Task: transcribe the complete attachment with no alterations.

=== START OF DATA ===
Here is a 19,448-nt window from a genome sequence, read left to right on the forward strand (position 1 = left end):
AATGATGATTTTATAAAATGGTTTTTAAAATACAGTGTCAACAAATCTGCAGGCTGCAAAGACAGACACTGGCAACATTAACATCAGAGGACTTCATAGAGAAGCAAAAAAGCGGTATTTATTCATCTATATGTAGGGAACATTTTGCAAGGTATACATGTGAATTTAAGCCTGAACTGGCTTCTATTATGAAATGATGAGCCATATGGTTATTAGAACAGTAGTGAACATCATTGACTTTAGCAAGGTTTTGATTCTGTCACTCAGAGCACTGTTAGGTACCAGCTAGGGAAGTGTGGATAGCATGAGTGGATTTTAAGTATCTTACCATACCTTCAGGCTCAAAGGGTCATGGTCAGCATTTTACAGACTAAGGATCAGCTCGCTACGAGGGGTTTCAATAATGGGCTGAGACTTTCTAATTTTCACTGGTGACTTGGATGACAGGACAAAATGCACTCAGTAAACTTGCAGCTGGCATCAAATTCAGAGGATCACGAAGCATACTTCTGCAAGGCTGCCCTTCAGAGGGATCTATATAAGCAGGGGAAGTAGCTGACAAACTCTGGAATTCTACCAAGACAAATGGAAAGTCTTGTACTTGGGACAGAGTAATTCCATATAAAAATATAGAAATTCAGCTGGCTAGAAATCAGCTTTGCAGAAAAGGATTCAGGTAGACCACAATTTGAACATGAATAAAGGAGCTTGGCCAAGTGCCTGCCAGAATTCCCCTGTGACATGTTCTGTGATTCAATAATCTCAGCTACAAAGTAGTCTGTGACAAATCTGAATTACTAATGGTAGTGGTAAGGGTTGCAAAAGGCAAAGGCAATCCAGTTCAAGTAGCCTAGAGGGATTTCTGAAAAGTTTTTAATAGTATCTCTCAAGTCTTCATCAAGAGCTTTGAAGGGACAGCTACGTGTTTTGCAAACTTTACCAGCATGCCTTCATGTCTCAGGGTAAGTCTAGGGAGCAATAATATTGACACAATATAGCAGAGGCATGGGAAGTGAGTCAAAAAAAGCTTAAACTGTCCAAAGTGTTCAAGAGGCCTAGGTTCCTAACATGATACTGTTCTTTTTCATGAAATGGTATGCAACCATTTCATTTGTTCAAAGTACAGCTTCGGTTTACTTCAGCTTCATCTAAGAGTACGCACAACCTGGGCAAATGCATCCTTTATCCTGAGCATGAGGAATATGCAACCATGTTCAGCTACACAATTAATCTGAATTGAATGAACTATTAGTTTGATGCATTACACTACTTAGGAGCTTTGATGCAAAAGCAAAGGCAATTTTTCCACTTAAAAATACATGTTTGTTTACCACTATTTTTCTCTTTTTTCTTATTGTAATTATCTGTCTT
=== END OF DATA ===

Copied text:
Here is a 19,448-nt window from a genome sequence, read left to right on the forward strand (position 1 = left end):
AATGATGATTTTATAAAATGGTTTTTAAAATACAGTGTCAACAAATCTGCAGGCTGCAAAGACAGACACTGGCAACATTAACATCAGAGGACTTCATAGAGAAGCAAAAAAGCGGTATTTATTCATCTATATGTAGGGAACATTTTGCAAGGTATACATGTGAATTTAAGCCTGAACTGGCTTCTATTATGAAATGATGAGCCATATGGTTATTAGAACAGTAGTGAACATCATTGACTTTAGCAAGGTTTTGATTCTGTCACTCAGAGCACTGTTAGGTACCAGCTAGGGAAGTGTGGATAGCATGAGTGGATTTTAAGTATCTTACCATACCTTCAGGCTCAAAGGGTCATGGTCAGCATTTTACAGACTAAGGATCAGCTCGCTACGAGGGGTTTCAATAATGGGCTGAGACTTTCTAATTTTCACTGGTGACTTGGATGACAGGACAAAATGCACTCAGTAAACTTGCAGCTGGCATCAAATTCAGAGGATCACGAAGCATACTTCTGCAAGGCTGCCCTTCAGAGGGATCTATATAAGCAGGGGAAGTAGCTGACAAACTCTGGAATTCTACCAAGACAAATGGAAAGTCTTGTACTTGGGACAGAGTAATTCCATATAAAAATATAGAAATTCAGCTGGCTAGAAATCAGCTTTGCAGAAAAGGATTCAGGTAGACCACAATTTGAACATGAATAAAGGAGCTTGGCCAAGTGCCTGCCAGAATTCCCCTGTGACATGTTCTGTGATTCAATAATCTCAGCTACAAAGTAGTCTGTGACAAATCTGAATTACTAATGGTAGTGGTAAGGGTTGCAAAAGGCAAAGGCAATCCAGTTCAAGTAGCCTAGAGGGATTTCTGAAAAGTTTTTAATAGTATCTCTCAAGTCTTCATCAAGAGCTTTGAAGGGACAGCTACGTGTTTTGCAAACTTTACCAGCATGCCTTCATGTCTCAGGGTAAGTCTAGGGAGCAATAATATTGACACAATATAGCAGAGGCATGGGAAGTGAGTCAAAAAAAGCTTAAACTGTCCAAAGTGTTCAAGAGGCCTAGGTTCCTAACATGATACTGTTCTTTTTCATGAAATGGTATGCAACCATTTCATTTGTTCAAAGTACAGCTTCGGTTTACTTCAGCTTCATCTAAGAGTACGCACAACCTGGGCAAATGCATCCTTTATCCTGAGCATGAGGAATATGCAACCATGTTCAGCTACACAATTAATCTGAATTGAATGAACTATTAGTTTGATGCATTACACTACTTAGGAGCTTTGATGCAAAAGCAAAGGCAATTTTTCCACTTAAAAATACATGTTTGTTTACCACTATTTTTCTCTTTTTTCTTATTGTAATTATCTGTCTT